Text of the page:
Why did so many of us conservatives give up? Is it because of Trump? Is it lingering frustration over the last state budget? Are you still mad about Walker’s presidential run? I don’t care. Get over it. None of those things has anything to do with the future of our state and our communities. We have serious work to do.

I often receive comments along the lines of, “I agree. What can I do?” That’s easy. First, go vote. Second, get to work. Volunteer. Donate money. Talk to your friends and family. Take the future of your community and your state as seriously as you do your children’s future, because those futures are one and the same.

Conservatives, can we talk?

My column for the Washington County Daily News is online and in print. Here’s a bit:

My fellow conservatives, we need to have a talk. A serious talk. The kind of talk that might make your stomach twist up a little, but we have to have it. It’s important. Hey, you liberals who usually read the first few paragraphs of this column before rolling your eyes and checking your Instagram, you can go ahead and get started on the cat videos early. This column is not for you. We will see you next week.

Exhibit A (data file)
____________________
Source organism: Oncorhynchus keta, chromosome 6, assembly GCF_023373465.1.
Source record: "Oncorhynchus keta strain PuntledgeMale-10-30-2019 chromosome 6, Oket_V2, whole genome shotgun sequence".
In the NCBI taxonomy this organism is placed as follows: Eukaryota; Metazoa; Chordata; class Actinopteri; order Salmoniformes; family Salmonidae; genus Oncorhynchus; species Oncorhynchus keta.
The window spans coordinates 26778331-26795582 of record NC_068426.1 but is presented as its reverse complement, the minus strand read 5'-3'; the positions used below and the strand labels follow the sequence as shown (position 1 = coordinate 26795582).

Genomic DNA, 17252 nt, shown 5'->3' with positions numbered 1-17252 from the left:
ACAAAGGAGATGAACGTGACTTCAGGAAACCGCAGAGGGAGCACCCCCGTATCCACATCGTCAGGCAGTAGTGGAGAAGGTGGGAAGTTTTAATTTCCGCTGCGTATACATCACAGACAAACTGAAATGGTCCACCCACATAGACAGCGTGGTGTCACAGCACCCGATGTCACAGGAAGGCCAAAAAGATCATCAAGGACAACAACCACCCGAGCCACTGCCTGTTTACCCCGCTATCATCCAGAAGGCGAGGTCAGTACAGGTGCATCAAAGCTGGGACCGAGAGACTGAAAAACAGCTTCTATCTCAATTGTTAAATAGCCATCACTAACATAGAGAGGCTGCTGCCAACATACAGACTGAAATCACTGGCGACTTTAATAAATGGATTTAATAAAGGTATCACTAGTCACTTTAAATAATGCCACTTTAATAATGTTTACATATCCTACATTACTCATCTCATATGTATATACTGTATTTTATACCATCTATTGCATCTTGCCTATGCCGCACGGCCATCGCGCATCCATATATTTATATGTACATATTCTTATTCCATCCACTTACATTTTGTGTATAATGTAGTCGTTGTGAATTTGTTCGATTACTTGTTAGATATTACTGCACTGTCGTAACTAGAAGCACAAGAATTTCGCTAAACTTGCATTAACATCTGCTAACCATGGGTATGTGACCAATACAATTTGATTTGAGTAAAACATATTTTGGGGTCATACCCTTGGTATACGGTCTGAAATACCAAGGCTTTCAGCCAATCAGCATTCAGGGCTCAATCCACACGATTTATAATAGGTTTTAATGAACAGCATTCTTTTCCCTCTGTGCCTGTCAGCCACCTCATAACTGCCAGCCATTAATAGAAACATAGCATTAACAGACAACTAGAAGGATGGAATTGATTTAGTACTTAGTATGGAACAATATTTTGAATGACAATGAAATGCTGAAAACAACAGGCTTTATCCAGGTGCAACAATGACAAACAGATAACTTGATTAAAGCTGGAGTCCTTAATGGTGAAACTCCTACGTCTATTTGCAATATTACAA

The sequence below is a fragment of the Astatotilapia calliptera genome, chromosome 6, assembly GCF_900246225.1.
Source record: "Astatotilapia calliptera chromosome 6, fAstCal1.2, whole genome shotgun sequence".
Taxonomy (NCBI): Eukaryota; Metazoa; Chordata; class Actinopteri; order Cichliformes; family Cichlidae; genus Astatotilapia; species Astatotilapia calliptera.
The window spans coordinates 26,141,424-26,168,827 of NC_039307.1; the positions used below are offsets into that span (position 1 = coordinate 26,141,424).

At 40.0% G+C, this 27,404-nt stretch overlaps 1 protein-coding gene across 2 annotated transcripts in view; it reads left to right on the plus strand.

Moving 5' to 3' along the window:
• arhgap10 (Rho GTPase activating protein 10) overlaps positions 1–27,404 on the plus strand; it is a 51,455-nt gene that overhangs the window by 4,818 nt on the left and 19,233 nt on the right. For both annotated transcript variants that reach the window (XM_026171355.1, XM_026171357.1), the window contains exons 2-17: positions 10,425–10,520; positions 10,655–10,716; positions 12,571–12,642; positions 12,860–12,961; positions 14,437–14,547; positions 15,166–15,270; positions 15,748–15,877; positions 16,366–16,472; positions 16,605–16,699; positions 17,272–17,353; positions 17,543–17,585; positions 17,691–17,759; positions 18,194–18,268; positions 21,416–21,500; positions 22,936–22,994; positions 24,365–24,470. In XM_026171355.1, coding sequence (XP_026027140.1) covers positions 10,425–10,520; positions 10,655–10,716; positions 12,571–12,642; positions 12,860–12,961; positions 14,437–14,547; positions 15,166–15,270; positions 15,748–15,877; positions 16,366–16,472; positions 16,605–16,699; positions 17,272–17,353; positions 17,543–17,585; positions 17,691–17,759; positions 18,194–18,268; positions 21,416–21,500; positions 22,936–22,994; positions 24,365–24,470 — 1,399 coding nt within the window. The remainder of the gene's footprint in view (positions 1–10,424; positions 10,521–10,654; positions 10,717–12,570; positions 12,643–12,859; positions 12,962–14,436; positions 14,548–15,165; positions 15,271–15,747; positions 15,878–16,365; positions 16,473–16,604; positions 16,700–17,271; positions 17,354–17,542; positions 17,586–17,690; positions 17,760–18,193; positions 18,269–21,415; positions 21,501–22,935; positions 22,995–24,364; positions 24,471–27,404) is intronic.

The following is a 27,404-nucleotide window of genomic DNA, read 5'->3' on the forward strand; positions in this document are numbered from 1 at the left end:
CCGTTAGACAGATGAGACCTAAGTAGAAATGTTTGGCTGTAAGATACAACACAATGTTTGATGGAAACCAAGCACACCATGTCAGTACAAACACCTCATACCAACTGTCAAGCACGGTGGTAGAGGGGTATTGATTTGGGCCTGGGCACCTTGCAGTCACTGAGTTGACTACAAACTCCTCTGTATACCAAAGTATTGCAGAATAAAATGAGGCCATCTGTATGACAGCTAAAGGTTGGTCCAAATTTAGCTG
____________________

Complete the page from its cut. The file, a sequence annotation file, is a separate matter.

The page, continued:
Are the liberals gone yet? Good.

Conservatives, what the heck happened to all of you?

[…]

Despite all that is at stake, conservatives are once again standing aside. Most of the purportedly conservative groups who weigh in on elections are sticking their hands in their pockets. Too many conservatives are sitting at home griping on social media while liberals are putting their energy and money into supporting their candidate. Even as the liberals make vile, bigoted, anti-Christian attacks on Judge Hagedorn, conservatives cluck and do nothing. Where are the Catholics, Lutherans, and evangelicals standing up to defend attacks on their faith?